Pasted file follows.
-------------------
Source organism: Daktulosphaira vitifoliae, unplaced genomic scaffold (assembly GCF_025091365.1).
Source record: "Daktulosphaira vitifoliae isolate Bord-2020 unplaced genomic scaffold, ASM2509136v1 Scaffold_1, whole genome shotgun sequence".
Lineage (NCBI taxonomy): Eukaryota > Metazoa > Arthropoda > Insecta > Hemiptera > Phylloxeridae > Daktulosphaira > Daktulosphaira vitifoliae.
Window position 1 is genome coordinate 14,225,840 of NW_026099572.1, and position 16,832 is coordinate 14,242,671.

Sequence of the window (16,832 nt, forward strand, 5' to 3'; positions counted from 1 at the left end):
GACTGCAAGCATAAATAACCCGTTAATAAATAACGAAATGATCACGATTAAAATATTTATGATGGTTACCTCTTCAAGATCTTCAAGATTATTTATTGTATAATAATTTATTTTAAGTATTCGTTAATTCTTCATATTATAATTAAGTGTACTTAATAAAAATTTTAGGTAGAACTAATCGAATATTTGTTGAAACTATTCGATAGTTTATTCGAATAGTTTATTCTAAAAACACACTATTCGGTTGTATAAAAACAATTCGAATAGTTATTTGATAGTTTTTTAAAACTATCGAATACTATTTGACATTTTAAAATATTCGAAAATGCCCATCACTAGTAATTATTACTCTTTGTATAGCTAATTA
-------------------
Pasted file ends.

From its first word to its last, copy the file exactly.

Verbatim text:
Source organism: Daktulosphaira vitifoliae, unplaced genomic scaffold (assembly GCF_025091365.1).
Source record: "Daktulosphaira vitifoliae isolate Bord-2020 unplaced genomic scaffold, ASM2509136v1 Scaffold_1, whole genome shotgun sequence".
Lineage (NCBI taxonomy): Eukaryota > Metazoa > Arthropoda > Insecta > Hemiptera > Phylloxeridae > Daktulosphaira > Daktulosphaira vitifoliae.
Window position 1 is genome coordinate 14,225,840 of NW_026099572.1, and position 16,832 is coordinate 14,242,671.

Sequence of the window (16,832 nt, forward strand, 5' to 3'; positions counted from 1 at the left end):
GACTGCAAGCATAAATAACCCGTTAATAAATAACGAAATGATCACGATTAAAATATTTATGATGGTTACCTCTTCAAGATCTTCAAGATTATTTATTGTATAATAATTTATTTTAAGTATTCGTTAATTCTTCATATTATAATTAAGTGTACTTAATAAAAATTTTAGGTAGAACTAATCGAATATTTGTTGAAACTATTCGATAGTTTATTCGAATAGTTTATTCTAAAAACACACTATTCGGTTGTATAAAAACAATTCGAATAGTTATTTGATAGTTTTTTAAAACTATCGAATACTATTTGACATTTTAAAATATTCGAAAATGCCCATCACTAGTAATTATTACTCTTTGTATAGCTAATTA